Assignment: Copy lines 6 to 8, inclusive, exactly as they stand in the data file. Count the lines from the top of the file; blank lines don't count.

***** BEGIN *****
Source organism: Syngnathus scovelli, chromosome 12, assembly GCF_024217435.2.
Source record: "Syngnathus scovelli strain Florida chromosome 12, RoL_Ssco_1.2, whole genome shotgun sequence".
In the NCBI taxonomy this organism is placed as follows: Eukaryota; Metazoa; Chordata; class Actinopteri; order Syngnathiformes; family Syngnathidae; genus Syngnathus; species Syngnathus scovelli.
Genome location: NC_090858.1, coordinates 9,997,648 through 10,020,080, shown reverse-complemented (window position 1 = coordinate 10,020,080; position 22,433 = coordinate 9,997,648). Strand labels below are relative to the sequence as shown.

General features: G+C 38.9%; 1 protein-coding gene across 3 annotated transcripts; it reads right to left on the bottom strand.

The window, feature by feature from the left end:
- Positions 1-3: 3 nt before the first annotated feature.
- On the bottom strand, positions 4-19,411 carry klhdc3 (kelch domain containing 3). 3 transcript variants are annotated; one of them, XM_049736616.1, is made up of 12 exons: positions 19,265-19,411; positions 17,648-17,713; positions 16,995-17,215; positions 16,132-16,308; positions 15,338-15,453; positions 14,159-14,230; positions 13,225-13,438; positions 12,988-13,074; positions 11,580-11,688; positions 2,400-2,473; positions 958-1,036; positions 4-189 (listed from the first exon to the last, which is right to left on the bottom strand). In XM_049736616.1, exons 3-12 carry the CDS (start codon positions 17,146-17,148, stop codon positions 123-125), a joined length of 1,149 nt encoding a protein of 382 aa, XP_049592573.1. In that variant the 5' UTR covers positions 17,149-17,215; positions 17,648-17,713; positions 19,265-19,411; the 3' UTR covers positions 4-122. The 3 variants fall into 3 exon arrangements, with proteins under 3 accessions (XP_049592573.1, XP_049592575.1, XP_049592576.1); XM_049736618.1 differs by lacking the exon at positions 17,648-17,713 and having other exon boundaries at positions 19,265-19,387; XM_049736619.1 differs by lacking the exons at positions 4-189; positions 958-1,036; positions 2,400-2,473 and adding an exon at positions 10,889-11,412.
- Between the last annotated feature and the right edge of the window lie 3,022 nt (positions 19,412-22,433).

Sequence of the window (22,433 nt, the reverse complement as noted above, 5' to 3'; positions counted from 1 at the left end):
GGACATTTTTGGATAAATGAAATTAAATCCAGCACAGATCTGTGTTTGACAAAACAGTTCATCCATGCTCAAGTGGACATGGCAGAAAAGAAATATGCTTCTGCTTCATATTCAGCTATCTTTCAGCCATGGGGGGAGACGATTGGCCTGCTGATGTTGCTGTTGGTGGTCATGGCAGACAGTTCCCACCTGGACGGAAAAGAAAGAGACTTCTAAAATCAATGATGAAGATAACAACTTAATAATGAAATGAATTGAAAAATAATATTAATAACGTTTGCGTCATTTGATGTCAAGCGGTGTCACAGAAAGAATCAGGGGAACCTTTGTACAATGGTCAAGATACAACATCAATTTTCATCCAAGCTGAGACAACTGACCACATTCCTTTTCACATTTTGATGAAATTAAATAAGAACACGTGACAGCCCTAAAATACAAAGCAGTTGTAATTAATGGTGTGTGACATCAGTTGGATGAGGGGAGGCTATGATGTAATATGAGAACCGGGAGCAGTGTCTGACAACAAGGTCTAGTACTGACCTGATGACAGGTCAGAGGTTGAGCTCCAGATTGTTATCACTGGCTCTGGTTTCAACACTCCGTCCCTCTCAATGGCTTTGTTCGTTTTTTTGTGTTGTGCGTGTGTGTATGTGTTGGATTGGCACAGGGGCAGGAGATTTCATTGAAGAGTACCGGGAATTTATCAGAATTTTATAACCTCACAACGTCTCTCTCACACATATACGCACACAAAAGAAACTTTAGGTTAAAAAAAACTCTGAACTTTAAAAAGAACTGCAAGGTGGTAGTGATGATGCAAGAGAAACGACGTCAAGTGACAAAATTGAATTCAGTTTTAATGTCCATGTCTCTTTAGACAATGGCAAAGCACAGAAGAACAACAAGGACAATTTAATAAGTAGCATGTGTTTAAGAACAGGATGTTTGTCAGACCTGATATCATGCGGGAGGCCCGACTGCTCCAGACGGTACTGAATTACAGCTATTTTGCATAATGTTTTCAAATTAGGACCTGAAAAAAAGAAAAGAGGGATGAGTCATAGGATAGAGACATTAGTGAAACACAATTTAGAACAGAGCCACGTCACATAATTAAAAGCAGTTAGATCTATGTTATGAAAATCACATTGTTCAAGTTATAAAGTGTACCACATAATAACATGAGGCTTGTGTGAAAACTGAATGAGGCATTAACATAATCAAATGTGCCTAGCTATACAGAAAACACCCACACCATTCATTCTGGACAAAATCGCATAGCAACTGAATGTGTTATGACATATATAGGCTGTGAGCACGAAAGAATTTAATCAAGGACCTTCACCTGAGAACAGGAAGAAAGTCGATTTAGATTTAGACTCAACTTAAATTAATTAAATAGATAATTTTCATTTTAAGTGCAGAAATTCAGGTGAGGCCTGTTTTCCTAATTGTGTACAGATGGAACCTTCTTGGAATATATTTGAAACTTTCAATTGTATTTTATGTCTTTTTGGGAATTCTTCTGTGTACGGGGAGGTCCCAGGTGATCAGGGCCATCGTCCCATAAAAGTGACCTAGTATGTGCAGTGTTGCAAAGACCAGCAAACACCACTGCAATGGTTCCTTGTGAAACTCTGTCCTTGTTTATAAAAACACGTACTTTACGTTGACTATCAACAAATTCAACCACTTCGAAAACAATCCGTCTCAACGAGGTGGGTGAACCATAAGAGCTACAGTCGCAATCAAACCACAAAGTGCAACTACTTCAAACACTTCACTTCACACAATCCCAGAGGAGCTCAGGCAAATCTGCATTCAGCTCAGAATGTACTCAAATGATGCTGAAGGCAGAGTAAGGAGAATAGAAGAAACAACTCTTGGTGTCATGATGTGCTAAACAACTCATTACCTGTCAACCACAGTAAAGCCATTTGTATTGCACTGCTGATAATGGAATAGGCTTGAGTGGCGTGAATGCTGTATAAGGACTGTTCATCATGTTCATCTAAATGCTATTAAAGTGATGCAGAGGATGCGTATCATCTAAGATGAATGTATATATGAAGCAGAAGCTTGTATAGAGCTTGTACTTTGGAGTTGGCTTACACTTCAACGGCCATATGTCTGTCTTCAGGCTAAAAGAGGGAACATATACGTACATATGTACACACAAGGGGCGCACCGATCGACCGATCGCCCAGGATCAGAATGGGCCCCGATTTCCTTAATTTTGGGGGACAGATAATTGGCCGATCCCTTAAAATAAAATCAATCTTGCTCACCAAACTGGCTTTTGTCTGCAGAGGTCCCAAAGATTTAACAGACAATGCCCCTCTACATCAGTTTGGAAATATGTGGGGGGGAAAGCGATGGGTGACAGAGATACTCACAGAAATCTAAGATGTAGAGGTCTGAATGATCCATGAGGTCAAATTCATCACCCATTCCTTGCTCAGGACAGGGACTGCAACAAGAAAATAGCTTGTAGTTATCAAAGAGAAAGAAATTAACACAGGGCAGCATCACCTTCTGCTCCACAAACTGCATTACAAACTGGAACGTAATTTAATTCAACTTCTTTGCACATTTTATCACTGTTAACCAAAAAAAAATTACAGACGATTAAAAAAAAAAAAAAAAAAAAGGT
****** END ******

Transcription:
The window, feature by feature from the left end:
- Positions 1-3: 3 nt before the first annotated feature.
- On the bottom strand, positions 4-19,411 carry klhdc3 (kelch domain containing 3). 3 transcript variants are annotated; one of them, XM_049736616.1, is made up of 12 exons: positions 19,265-19,411; positions 17,648-17,713; positions 16,995-17,215; positions 16,132-16,308; positions 15,338-15,453; positions 14,159-14,230; positions 13,225-13,438; positions 12,988-13,074; positions 11,580-11,688; positions 2,400-2,473; positions 958-1,036; positions 4-189 (listed from the first exon to the last, which is right to left on the bottom strand). In XM_049736616.1, exons 3-12 carry the CDS (start codon positions 17,146-17,148, stop codon positions 123-125), a joined length of 1,149 nt encoding a protein of 382 aa, XP_049592573.1. In that variant the 5' UTR covers positions 17,149-17,215; positions 17,648-17,713; positions 19,265-19,411; the 3' UTR covers positions 4-122. The 3 variants fall into 3 exon arrangements, with proteins under 3 accessions (XP_049592573.1, XP_049592575.1, XP_049592576.1); XM_049736618.1 differs by lacking the exon at positions 17,648-17,713 and having other exon boundaries at positions 19,265-19,387; XM_049736619.1 differs by lacking the exons at positions 4-189; positions 958-1,036; positions 2,400-2,473 and adding an exon at positions 10,889-11,412.